The two major internet service providers are bringing the matter to the High Court in efforts to get a judicial review of the legality and fairness of the controversial Act.
The ISPs believe the Act was “rushed through” and told the BBC that it gives smaller ISPs an unfair advantage in the situation, since only providers with more 400,000 customers are subject to the rules. This will mean copyright infringers will simply leave the larger ISPs to avoid detection with the smaller unmonitored ones, BT and TalkTalk claimed.
The Act includes new requirements for ISPs to cut off the internet connections of suspected illegal downloaders after a three-strikes system of warnings, a hotly opposed suggestion that has already come into force in some other countries, including Ireland.
BT and TalkTalk have even gone so far as to say that the Act contradicts EU directives on the nature of ISPs, which state that they are not responsible for how people use the internet connections they provide. Indeed, no one blames an ISP or forces them to do something if someone plots a terrorist attack on a website, downloads child pornography, or performs some other illegal act online.
Forcing ISPs to cut the internet connections of its customers amounts to getting them to shoot themselves in the foot, since it is dependant on providing those customers with an internet connection to survive as a business. This is the argument the ISPs are using against the Act.
TechEye spoke to Ofcom, the UK telecommunications regulator, about the BT and TalkTalk legal challenge. We asked if it would do anything to better accomodate the ISPs’ concerns and it said: “We have an open consultation on the proposed Code of Practice and we will continue to follow our plan for implementation unless otherwise advised by Government.” In other words, the plan goes full steam ahead unless Cameron steps in, which seems unlikely.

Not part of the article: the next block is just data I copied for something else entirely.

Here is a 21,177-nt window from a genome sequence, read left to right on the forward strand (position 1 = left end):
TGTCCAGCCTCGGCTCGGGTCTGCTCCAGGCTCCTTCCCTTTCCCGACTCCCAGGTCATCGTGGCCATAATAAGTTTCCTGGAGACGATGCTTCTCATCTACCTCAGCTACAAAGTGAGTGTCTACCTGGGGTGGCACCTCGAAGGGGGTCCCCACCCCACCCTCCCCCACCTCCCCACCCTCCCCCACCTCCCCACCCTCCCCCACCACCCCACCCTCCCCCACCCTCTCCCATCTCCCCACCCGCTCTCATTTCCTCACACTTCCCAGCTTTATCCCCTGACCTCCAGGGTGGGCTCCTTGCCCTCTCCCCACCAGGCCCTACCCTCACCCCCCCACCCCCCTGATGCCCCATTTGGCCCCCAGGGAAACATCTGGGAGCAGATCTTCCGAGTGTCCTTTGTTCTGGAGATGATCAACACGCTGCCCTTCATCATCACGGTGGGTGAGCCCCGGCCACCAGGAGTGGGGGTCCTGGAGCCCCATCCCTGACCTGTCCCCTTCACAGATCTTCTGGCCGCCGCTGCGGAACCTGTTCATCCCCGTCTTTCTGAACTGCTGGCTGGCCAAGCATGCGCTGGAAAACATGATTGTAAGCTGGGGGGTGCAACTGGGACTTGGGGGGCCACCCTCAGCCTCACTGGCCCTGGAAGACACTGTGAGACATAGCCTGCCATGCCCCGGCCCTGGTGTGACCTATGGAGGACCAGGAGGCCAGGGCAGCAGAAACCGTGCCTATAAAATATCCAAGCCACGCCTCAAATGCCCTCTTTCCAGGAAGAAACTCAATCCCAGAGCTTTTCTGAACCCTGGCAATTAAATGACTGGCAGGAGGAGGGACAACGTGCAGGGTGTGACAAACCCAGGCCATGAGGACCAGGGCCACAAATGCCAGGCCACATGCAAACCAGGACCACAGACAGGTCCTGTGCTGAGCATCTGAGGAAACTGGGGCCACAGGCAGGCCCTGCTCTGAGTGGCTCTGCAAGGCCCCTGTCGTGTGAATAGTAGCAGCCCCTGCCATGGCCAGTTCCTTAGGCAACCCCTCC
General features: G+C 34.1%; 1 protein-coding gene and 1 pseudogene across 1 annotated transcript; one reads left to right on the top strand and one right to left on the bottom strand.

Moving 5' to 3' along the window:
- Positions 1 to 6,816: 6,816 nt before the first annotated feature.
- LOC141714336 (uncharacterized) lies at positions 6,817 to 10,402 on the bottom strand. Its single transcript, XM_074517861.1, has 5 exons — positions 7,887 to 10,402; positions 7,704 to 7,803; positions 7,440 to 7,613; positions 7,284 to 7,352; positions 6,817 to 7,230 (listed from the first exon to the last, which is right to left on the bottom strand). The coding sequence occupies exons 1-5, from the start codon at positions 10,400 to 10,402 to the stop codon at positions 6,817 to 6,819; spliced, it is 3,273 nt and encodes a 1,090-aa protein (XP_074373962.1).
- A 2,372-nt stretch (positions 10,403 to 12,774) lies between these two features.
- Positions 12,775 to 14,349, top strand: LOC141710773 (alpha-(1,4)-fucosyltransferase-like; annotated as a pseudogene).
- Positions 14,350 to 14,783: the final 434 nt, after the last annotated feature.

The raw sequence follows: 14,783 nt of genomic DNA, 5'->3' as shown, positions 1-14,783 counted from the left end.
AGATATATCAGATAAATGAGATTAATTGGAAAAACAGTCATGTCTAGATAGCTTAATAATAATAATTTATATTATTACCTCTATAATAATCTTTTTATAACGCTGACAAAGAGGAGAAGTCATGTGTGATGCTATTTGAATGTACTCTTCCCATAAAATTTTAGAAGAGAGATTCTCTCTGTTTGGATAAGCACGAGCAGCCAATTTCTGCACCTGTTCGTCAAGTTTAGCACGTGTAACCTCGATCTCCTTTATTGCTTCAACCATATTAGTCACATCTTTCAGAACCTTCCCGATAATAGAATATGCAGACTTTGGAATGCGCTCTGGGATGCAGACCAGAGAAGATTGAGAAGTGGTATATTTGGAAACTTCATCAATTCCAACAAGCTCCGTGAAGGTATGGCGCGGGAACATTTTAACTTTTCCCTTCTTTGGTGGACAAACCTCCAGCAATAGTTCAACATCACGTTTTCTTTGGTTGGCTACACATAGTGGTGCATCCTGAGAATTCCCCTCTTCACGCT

The Act itself is being brought in by the Department for Business, Innovation, and Skills (BIS). We spoke to a BIS spokesperson, who told us: “The Digital Economy Act sets out to protect our creative economy from the continued threat of online copyright infringement, which industry estimates costs the creative industries, including creators, £400m per year. We believe measures are consistent with EU legislation and that there are enough safeguards in place to protect the rights of consumers and ISPs and will continue to work on implementing them.”
The Open Rights Group (ORG), however, strongly disagrees. It said: “News that TalkTalk and BT are challenging the Digital Economy Act in court is extremely welcome. It is a vindication of our view that the legislation should not have been rammed through parliament in the dying days of the last government.”
The ORG said that the government ignored the fact that “EU legislation requires that the Commission be given three months to ensure that ‘technical’ legislation complies with relevant EU laws.” It said that IP addresses have been identifed by the Information Comissioner as “personal data” and thus the identification of ISP subscribers on this basis constitutes an invasion of privacy.
If the BT and TalkTalk legal actions taken today are unsuccessful, they may bring the matter to the EU, since the Act appears to fundamentally contradict European laws.